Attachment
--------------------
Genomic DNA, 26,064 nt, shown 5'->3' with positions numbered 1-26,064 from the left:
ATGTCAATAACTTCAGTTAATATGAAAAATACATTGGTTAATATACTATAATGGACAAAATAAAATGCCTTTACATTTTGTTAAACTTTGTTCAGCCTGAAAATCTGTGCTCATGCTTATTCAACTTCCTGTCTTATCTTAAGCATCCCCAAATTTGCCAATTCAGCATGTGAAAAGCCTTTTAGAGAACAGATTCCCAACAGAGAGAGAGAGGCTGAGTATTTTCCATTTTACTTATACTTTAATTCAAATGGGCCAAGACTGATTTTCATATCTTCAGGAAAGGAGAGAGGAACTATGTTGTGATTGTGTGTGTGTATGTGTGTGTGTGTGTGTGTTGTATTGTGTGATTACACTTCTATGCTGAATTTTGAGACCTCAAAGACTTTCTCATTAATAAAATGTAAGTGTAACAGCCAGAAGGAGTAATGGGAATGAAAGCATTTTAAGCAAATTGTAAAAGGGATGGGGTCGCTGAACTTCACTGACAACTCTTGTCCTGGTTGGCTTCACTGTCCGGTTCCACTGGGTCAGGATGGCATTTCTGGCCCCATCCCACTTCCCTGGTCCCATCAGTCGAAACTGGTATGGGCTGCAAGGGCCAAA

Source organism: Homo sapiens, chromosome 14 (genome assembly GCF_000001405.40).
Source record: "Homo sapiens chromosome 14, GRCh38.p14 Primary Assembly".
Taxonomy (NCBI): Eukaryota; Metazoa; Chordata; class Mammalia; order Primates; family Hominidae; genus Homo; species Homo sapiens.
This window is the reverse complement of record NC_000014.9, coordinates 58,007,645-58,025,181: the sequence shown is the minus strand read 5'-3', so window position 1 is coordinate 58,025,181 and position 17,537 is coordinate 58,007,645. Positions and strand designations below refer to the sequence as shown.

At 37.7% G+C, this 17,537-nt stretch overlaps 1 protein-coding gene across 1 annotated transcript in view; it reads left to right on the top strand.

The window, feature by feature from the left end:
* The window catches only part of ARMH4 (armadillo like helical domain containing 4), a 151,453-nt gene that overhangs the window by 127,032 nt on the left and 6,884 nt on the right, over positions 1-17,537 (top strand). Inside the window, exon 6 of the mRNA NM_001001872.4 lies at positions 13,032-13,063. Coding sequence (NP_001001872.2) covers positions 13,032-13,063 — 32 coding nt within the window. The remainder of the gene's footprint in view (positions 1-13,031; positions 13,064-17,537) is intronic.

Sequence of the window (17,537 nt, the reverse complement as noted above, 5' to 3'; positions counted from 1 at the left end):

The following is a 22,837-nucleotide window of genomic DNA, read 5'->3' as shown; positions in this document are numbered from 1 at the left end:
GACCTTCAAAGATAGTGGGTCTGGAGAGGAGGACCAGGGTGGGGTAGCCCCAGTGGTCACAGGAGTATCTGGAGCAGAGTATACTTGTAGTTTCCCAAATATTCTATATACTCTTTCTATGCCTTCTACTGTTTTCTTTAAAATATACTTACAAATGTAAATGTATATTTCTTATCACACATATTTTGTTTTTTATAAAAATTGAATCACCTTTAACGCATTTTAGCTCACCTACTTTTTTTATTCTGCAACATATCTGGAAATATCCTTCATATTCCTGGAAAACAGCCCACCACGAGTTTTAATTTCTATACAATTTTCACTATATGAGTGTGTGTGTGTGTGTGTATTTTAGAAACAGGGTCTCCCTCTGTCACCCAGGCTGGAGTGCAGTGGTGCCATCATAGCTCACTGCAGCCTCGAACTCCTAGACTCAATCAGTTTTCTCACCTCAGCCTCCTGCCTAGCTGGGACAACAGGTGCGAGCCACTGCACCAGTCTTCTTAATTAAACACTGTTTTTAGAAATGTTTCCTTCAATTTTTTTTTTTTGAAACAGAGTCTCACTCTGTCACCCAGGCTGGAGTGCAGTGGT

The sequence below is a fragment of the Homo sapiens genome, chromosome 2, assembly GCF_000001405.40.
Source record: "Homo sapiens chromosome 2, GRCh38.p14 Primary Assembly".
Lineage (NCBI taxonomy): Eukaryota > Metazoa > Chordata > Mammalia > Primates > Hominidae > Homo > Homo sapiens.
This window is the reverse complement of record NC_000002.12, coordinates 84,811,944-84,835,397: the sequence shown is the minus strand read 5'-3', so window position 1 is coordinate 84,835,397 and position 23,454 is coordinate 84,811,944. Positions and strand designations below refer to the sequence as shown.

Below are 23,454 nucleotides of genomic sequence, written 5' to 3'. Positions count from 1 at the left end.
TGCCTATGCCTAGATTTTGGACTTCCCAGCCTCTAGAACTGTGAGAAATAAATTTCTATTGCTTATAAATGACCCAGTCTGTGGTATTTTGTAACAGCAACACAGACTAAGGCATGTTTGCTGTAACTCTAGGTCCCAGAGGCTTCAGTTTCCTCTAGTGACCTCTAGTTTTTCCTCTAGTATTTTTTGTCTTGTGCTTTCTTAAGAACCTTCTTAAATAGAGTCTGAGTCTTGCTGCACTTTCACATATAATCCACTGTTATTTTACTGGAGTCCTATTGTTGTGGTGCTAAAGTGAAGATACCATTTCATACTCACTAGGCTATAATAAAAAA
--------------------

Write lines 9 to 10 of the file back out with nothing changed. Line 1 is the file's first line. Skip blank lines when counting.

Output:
* The window catches only part of ARMH4 (armadillo like helical domain containing 4), a 151,453-nt gene that overhangs the window by 127,032 nt on the left and 6,884 nt on the right, over positions 1-17,537 (top strand). Inside the window, exon 6 of the mRNA NM_001001872.4 lies at positions 13,032-13,063. Coding sequence (NP_001001872.2) covers positions 13,032-13,063 — 32 coding nt within the window. The remainder of the gene's footprint in view (positions 1-13,031; positions 13,064-17,537) is intronic.

Sequence of the window (17,537 nt, the reverse complement as noted above, 5' to 3'; positions counted from 1 at the left end):